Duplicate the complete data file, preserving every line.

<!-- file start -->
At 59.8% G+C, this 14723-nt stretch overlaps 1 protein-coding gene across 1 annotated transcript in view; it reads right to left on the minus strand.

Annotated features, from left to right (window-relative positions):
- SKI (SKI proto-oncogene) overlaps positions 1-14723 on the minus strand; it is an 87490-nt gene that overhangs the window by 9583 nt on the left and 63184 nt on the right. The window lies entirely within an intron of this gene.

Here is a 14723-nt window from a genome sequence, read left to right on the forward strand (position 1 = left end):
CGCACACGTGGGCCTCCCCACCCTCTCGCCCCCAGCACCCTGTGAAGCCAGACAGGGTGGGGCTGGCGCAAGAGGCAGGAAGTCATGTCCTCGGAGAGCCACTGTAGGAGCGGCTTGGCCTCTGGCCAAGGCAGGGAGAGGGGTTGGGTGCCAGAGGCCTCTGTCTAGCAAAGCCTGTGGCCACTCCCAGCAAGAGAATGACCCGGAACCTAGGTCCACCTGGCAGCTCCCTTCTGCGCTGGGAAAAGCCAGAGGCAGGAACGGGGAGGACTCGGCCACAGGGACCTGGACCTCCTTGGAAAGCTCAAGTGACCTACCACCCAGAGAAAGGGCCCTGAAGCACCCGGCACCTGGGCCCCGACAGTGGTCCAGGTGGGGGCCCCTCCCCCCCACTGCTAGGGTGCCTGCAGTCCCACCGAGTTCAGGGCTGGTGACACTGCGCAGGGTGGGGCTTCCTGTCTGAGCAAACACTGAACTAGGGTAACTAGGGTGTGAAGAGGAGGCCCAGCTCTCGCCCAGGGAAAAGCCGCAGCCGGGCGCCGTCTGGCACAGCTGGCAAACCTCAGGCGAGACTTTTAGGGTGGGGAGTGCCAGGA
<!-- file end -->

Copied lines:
At 59.8% G+C, this 14723-nt stretch overlaps 1 protein-coding gene across 1 annotated transcript in view; it reads right to left on the minus strand.

Annotated features, from left to right (window-relative positions):
- SKI (SKI proto-oncogene) overlaps positions 1-14723 on the minus strand; it is an 87490-nt gene that overhangs the window by 9583 nt on the left and 63184 nt on the right. The window lies entirely within an intron of this gene.

Here is a 14723-nt window from a genome sequence, read left to right on the forward strand (position 1 = left end):
CGCACACGTGGGCCTCCCCACCCTCTCGCCCCCAGCACCCTGTGAAGCCAGACAGGGTGGGGCTGGCGCAAGAGGCAGGAAGTCATGTCCTCGGAGAGCCACTGTAGGAGCGGCTTGGCCTCTGGCCAAGGCAGGGAGAGGGGTTGGGTGCCAGAGGCCTCTGTCTAGCAAAGCCTGTGGCCACTCCCAGCAAGAGAATGACCCGGAACCTAGGTCCACCTGGCAGCTCCCTTCTGCGCTGGGAAAAGCCAGAGGCAGGAACGGGGAGGACTCGGCCACAGGGACCTGGACCTCCTTGGAAAGCTCAAGTGACCTACCACCCAGAGAAAGGGCCCTGAAGCACCCGGCACCTGGGCCCCGACAGTGGTCCAGGTGGGGGCCCCTCCCCCCCACTGCTAGGGTGCCTGCAGTCCCACCGAGTTCAGGGCTGGTGACACTGCGCAGGGTGGGGCTTCCTGTCTGAGCAAACACTGAACTAGGGTAACTAGGGTGTGAAGAGGAGGCCCAGCTCTCGCCCAGGGAAAAGCCGCAGCCGGGCGCCGTCTGGCACAGCTGGCAAACCTCAGGCGAGACTTTTAGGGTGGGGAGTGCCAGGA